In 2016, I came across a burial index card for a woman identified as “Libbie,” a servant of the Schuyler family. At first glance, it seemed this might be the same Libby who is recorded as being a slave at the Schuyler Manison (The Pastures) in Albany as well as the family’s farm at Saratoga. The search for her headstone at Albany Rural Cemetery uncovered a different story.
In recent years, there has been much attention given to the slaves of the Schuyler family at The Flatts. In 2005, excavations at a commercial site across Broadway (Route 32) from the Schuyler Flatts Park uncovered the bones of slaves buried in a plot separate from the Schuyler family’s own burial ground.
A Chronology of The Flatts History
After a period of examination by experts at the New York State Museum, these remains were reburied in a special public ceremony at the historic Saint Agnes Roman Catholic Cemetery near their original resting place. The reburial took place on June 17, 2016.
The names of those slaves are unknown, their stories pieced together as much as possible from their bones and the circumstances of their original burial.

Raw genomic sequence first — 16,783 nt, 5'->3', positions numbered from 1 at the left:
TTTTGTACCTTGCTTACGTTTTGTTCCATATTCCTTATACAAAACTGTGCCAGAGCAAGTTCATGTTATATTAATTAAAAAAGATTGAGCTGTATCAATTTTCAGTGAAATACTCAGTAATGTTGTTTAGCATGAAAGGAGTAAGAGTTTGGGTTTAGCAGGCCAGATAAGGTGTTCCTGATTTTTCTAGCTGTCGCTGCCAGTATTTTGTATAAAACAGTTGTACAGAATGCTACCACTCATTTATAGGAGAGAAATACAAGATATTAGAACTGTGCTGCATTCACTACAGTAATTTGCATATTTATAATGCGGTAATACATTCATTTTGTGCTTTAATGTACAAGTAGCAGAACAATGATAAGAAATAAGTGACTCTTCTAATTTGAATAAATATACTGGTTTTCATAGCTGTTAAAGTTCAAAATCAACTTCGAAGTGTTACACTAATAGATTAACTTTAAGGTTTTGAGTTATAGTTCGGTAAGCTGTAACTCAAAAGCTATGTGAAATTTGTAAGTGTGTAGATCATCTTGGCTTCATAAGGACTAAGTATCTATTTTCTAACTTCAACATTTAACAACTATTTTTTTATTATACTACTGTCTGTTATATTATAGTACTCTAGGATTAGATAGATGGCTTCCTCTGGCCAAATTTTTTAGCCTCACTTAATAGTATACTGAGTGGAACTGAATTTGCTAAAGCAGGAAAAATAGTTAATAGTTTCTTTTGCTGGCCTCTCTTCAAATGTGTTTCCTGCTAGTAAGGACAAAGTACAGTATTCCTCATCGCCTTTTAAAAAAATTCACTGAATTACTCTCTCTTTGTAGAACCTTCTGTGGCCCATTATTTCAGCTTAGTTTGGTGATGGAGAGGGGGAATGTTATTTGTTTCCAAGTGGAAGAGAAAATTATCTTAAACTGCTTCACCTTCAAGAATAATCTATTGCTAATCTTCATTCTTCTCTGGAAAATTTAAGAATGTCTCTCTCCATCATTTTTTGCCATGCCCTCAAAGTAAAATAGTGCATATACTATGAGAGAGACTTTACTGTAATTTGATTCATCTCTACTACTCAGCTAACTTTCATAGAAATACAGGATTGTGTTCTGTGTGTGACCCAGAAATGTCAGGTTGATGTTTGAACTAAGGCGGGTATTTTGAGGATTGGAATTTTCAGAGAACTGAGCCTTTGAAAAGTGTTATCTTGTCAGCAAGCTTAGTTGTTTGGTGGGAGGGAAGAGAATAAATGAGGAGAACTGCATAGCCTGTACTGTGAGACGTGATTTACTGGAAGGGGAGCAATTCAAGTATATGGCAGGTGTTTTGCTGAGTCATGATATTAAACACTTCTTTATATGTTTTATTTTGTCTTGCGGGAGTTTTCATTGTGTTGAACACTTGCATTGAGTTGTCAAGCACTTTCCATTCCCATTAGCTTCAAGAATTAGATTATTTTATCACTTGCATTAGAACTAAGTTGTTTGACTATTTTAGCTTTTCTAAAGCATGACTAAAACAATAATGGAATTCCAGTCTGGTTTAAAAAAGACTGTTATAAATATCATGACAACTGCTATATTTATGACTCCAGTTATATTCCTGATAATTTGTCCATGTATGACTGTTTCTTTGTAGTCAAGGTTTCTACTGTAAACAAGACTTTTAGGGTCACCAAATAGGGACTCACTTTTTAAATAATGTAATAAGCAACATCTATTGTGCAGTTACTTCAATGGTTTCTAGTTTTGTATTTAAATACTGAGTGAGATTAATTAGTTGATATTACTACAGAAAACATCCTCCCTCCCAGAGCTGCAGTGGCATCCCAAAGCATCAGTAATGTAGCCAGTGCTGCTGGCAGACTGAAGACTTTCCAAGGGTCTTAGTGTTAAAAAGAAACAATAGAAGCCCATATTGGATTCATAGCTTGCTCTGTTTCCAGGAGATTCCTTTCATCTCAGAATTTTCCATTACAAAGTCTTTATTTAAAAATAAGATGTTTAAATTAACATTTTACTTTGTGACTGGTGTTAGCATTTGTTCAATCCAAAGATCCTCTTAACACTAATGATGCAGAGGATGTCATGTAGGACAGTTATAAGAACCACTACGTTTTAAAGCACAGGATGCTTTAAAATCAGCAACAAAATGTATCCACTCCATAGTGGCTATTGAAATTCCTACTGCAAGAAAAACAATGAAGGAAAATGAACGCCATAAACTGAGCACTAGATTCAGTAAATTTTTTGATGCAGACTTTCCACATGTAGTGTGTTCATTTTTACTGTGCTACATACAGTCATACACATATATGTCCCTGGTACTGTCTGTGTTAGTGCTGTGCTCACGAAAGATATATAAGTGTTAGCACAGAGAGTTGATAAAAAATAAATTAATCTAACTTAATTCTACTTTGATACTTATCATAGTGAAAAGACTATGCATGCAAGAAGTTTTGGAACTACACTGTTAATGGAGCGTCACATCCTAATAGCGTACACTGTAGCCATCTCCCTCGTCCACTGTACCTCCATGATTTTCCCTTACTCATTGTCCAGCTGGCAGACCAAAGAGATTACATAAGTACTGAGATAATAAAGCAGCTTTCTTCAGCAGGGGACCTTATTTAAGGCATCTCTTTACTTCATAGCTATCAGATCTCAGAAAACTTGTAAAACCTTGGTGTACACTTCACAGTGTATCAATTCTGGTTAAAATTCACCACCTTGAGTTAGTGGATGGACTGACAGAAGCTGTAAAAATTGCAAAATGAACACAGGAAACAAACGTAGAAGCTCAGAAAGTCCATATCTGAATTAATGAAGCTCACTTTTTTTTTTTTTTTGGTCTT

Just across the fence dividing Saint Agnes from the neighboring Albany Rural Cemetery, however, is the long-forgotten grave of a woman who was the last known slave of the Schuylers at The Flatts.
Located on the North Ridge at Albany Rural, the tilting headstone is small and almost completely illegible. The white marble has eroded to the point where its inscription is only visible through rubbings. A flag and Grand Army of The Republic marker misplaced from some other grave might give the impression that it is the burial place of a Civil War soldier; there are several Union veterans and one Confederate buried in the same section and it’s probably the metal G.A.R. marker was accidentally moved from one of the former.
Inside the Rural Cemetery’s office, the Single Grave Book identifies the grave as that of “Libbie” Schuyler. (Colored). Widow Schuyler’s servant. The entry is handwritten, the name “Libbie” is traced over in red ink.
A stamp on the page notes that “this record was made from the lot,” meaning it was transcribed from the headstone. However, when it was transcribed, a small, but significant mistake was made.
The front of the headstone reads, A Faithful Servant of The Schuyler Family Died Nov 24 1862. The curved top edge is carved with the name, LIBBIE.
Significantly, what appears to be an “L” is, in fact, an “S.”
The woman buried here is Sibbie (also known as Sibina or Sibby), the last documented slave at The Flatts.
The following obituary appeared in the West Troy Advocate in November, 1862.